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It’s late afternoon in Tokyo and Yukako Ishihara is in her sunakku (snack bar), preparing for the evening ahead. “I went to university to work in film and theatre but eventually learned that drinking and dining are the ultimate forms of entertainment,” says the 45-year-old, adjusting the cat pin on her kimono’s obi. “People arrive weary but they go home in good spirits, ready to tackle whatever tomorrow brings.”

Concealed behind a heavy sliding door, Ishihara’s eight-seat establishment (which, in true Japanese fashion, she prefers to keep unnamed) stands in a mid-century row of bars and cafés in Tokyo’s Meguro ward. Measuring all of 16 sq m, the space is wrapped in perforated plywood panels, with red stools spread along an L-shaped counter.

The sunakku first emerged in Japan in the early 1960s. While taking on various forms, drinking dens of this kind have traditionally centred on the hospitality and entertainment provided by a proprietress known as a mama-san. Early iterations featured modest interiors, single-beverage menus and simple food, and while bottle-keep services and karaoke have become synonymous with this type of bar over the years, the characters behind the counter have remained a key drawcard. For many, the presence of a seasoned mama-san with a wealth of life experience is essential to a sunakku but, in recent years, young women and men, some in their twenties, have been opening their own takes on the genre. “There are all kinds of mama-sans,” says Ishihara. “What matters most is that they do things in their own way. My customers like the fact that, for better or for worse, I’m upfront in the way that I communicate with them.”

Despite the new interest from younger people, snack-bar numbers are falling across Japan. In cities such as Tokyo, their central locations and modest setups have often left them at the mercy of urban development. But woven into the social fabric of neighbourhoods, they continue to play an important role after dark, functioning as “third places” where communities are nurtured, hidden from the view of passers-by.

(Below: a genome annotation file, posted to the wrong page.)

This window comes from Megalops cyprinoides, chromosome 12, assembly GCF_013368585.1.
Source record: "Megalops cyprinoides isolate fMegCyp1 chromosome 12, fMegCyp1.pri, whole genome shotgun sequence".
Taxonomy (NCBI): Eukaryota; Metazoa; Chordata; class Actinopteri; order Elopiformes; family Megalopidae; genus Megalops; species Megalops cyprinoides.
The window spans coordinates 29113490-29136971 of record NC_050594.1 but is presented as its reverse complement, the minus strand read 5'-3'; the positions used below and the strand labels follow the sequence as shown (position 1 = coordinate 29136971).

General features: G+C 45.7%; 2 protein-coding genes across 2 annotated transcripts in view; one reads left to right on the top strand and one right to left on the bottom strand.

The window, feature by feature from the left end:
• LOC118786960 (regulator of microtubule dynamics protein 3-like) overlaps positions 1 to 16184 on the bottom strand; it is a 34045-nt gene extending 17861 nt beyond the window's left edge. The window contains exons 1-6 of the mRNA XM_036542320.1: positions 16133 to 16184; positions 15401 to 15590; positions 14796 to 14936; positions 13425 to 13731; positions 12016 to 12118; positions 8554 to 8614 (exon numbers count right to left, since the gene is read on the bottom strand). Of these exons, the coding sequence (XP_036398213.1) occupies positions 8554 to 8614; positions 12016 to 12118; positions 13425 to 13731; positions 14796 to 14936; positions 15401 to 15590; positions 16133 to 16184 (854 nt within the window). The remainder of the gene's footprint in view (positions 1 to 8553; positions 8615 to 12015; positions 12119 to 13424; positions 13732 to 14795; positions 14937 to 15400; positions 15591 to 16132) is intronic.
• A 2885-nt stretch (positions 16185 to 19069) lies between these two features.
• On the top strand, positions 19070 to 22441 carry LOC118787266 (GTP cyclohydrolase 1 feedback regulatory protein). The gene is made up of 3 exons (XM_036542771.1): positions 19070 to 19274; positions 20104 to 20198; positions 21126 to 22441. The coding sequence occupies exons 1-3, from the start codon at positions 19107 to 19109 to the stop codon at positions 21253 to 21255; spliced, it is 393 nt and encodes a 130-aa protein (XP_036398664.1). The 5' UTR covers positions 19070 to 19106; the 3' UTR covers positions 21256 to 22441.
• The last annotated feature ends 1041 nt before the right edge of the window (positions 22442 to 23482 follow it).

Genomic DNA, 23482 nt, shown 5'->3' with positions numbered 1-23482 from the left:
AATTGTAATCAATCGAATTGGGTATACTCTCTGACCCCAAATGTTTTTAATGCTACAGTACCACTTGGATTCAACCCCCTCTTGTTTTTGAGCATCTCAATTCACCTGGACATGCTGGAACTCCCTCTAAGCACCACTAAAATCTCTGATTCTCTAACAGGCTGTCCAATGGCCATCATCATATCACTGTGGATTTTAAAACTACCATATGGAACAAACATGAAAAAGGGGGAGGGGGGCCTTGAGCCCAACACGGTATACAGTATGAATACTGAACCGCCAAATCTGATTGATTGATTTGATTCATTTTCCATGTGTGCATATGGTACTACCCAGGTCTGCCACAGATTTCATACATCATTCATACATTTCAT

As soon as Ishihara’s sunakku opens at 18.00, her skills in the art of conversation come to the fore. Drawing regulars and first-time customers alike into her orbit, she starts a sprawling discussion that spans the 1980s play­list, late-night dining tips and local folklore. Working alone, she takes orders, prepares gourmet dishes and serves a selection of natural wines, all while building a strong rapport with her customers. “I once worked at a restaurant where the highest level of service involved understanding people’s needs without them saying a word,” says Ishihara. “But at another establishment, I was taught that quality service was about creating the kinds of relationships in which customers were comfortable with casual conversation. That seemed far more feasible to me.”

The success of this approach can be seen in the mix of customers, from all walks of life, who regularly come to see Ishihara. Creating a space with the familiarity of a friend’s house and the warmth of a welcoming community, she provides a refuge in which to unwind from city life. “Some people are fussy about the definition of a ‘real’ sunakku and what that entails,” she says. “I don’t mind whether you call this a sunakku or not. My goal is to give people somewhere they can have a good time and a drink, and relieve their stress before returning home.” — L

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